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Title: English for specific academic purposes : a case study of English for law at the Ethiopian Civil Service College
Author: Tsegay, Tesfay Solomon.
ISNI:       0000 0001 3537 1416
Awarding Body: University of East Anglia
Current Institution: University of East Anglia
Date of Award: 2004
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The study aimed at exploring the English language problems adult students of law in the Ethiopian Civil Service College (ECSC) face, establishing their needs for the language to succeed in their studies and function effectively in their legal profession and proposing guidelines for English for law courses that would address the established needs and constraints. In addition to solving a practical problem, it was also the objective of the study to contribute to the scarce theory and practice in Ethiopia and worldwide in the fields of English for Specific Academic Purposes (ESAP) in general and English for law in particular. In order to address these issues, the study employed the qualitative case study approach that used varied instruments for data collection and involved different stakeholders in the teaching and learning of English for law. It mainly used semi-structured interviews, participant observation and direct observation, focus group discussions, as well as questionnaires, test results and document analyses. Law students, law and English language instructors, law graduates working in legal and non-legal offices and their immediate heads and or sponsors selected from half of the regional states of Ethiopia participated in the study. It was found out that law students manifested English problems at all levels of the language, that is, in the four skills and also faced serious lexico-grammatical problems. It was also found out that student background, the mechanisms employed by the College in the processes of selection and admission of students, lack of relevance of the current English courses to law study, among others, also contributed to the failure of law students to gain the most out of the English courses offered by the College. This in turn contributed to the difficulty students faced in studying law effectively because it was also established that there is a strong relationship between law discipline and the language it is embodied in and taught thro~ that is, English. It was, thus, concluded that if law students at the ECSC are to study and function in law effectively, the English courses offered by the College need to be relevant for these purposes and address the specified target and learning needs. This could be achieved, it is recommended, by introducing a new English for law syllabus that addresses the needs and alleviates the English language problems of law students.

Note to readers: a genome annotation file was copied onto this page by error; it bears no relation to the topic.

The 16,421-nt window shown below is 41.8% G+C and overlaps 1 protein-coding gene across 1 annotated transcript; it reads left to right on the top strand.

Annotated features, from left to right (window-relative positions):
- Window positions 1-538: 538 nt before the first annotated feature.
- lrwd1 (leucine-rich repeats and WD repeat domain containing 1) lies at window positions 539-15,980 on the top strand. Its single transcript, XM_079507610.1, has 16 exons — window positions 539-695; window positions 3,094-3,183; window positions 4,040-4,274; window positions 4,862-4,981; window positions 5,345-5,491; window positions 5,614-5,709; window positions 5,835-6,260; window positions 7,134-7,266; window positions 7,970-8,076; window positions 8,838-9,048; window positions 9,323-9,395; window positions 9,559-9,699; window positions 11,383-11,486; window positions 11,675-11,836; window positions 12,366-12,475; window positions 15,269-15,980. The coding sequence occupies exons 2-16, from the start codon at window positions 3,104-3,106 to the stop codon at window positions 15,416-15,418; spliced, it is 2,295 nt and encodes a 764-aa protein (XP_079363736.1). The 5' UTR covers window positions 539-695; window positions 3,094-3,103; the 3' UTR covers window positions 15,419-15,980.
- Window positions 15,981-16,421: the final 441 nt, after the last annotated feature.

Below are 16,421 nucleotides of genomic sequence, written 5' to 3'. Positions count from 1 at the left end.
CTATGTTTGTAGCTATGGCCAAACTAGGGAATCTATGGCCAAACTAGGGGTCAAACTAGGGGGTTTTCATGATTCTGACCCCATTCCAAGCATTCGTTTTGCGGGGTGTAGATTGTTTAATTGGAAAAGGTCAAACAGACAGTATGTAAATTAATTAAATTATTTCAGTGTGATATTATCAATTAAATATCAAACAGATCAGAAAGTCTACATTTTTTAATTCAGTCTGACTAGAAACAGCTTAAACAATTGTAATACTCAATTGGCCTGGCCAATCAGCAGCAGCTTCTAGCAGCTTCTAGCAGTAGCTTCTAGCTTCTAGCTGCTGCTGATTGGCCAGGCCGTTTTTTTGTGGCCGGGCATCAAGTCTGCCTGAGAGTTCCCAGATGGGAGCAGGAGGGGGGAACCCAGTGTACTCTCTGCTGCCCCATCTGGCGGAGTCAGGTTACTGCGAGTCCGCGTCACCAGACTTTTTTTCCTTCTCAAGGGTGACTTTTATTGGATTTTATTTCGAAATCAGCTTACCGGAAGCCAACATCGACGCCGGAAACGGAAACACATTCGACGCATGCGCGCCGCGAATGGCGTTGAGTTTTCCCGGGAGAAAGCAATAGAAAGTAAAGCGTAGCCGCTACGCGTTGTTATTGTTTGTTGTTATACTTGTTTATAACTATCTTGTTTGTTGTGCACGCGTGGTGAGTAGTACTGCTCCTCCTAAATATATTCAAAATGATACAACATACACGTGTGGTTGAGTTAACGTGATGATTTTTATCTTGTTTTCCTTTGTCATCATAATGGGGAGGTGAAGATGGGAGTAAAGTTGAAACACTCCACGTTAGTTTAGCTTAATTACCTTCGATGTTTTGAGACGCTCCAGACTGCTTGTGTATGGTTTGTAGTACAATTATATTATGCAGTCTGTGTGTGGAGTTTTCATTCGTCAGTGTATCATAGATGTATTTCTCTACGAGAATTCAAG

Supervisor: Not available Sponsor: Not available
Qualification Name: Thesis (Ph.D.) Qualification Level: Doctoral
EThOS ID:  DOI: Not available